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Opinion: Senate Republicans are as much on trial as Trump

Sen. Patrick Leahy (D-Vt.) swears members of the Senate for the impeachment trial of former President Tump on Jan. 26.
(Senate Television / Associated Press)

As former President Trump’s second impeachment trial gets underway in the Senate on Tuesday, the nation’s attention is, once again, drawn to a man who craves it like a drug.

But the focus really ought to be on the members of the Senate, on us as a nation, and on whether we are capable of using the tools the Constitution set out to protect the democracy from a president — any president — who abuses the power granted by the people to serve his own interests.

The impeachment trial is about what Trump did with that presidential authority, but it also offers yet another chance for the mechanisms of democracy to do what they are supposed to — check and balance.

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Trump was impeached by the House for, in essence, fanning the flames of discontent by attacking the legitimacy of an election he lost, and encouraging his backers to descend on Washington, D.C., to disrupt the certification of the electoral college vote.

That’s not a policy dispute. That’s not the regular machinations of politics, no matter how cynical it can get. And Trump’s incitement conflicted with a fundamental element of a mature democracy: the peaceful transfer of political power.

It was thuggery. It was an attempted coup, a failed effort to use the might of a mob to stop the confirmation of election results.

Our infamous red-blue divide has moved far beyond our different views about the role of government and into the realm of self-identity, race, regional differences and financial status.

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Trump exploited that divide by positioning himself as the leader of people who feel the country is changing in ways they don’t like. It is the politics of resentment, interspersed with delusion. And even with Trump back among the ranks of everyday citizens, the politics he exploited remain potent.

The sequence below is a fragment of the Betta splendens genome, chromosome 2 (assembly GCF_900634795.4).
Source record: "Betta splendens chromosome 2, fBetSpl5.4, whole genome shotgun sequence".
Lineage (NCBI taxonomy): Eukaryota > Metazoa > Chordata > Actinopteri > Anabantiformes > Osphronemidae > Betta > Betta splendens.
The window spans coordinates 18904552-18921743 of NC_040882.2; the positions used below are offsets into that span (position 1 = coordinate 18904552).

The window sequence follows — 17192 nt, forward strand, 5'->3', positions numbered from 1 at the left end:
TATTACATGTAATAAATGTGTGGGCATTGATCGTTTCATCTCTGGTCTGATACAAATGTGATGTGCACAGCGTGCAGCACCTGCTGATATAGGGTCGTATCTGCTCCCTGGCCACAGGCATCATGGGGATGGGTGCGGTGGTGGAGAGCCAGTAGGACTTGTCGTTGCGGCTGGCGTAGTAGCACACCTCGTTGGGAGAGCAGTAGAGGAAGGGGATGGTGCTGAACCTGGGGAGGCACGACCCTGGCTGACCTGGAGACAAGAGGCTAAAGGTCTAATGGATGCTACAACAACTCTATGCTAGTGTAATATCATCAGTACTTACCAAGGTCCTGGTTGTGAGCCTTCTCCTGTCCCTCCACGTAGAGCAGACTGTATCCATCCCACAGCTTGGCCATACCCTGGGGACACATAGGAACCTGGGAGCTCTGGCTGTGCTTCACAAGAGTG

Yet, this impeachment should not be an issue of party politics and party loyalty. This should be about what we are as a democracy, and whether our vaunted constitutional safeguards are worth the paper they were inscribed upon.

Unfortunately, the outcome of the Senate trial seems to be a foregone conclusion. The necessity of holding a rogue president accountable for his abuses is being overwhelmed by Republican senators’ fear of their own electorates — members of which heeded their president’s call to action and physically invaded the Capitol five weeks ago — and by a poisonous embrace of party loyalty ahead of political responsibility.

Fortunately, Trump’s failure to win reelection — and he did lose an election that was not, to use his word, rigged — was an example of how the mechanisms of democracy are supposed to work.

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The nation saw who and what Trump was as a president and rejected him not only in the nonbinding national popular vote (which he also lost four years ago), but in the electoral college, the only vote that really matters.

But as Trump’s second impeachment trial proceeds and Senate Republicans once again close ranks to protect him, we seem fated to watch part of the checks-and-balances regime fail.

Interestingly, the reason for its failure will echo the excesses Trump indulged in to spark the two impeachments in the first place — a failure by too many senators to understand the responsibilities of the offices to which they have been elected, and a failure to live up to the oath they took to “bear true faith and allegiance” and “support and defend the Constitution of the United States against all enemies, foreign and domestic.”


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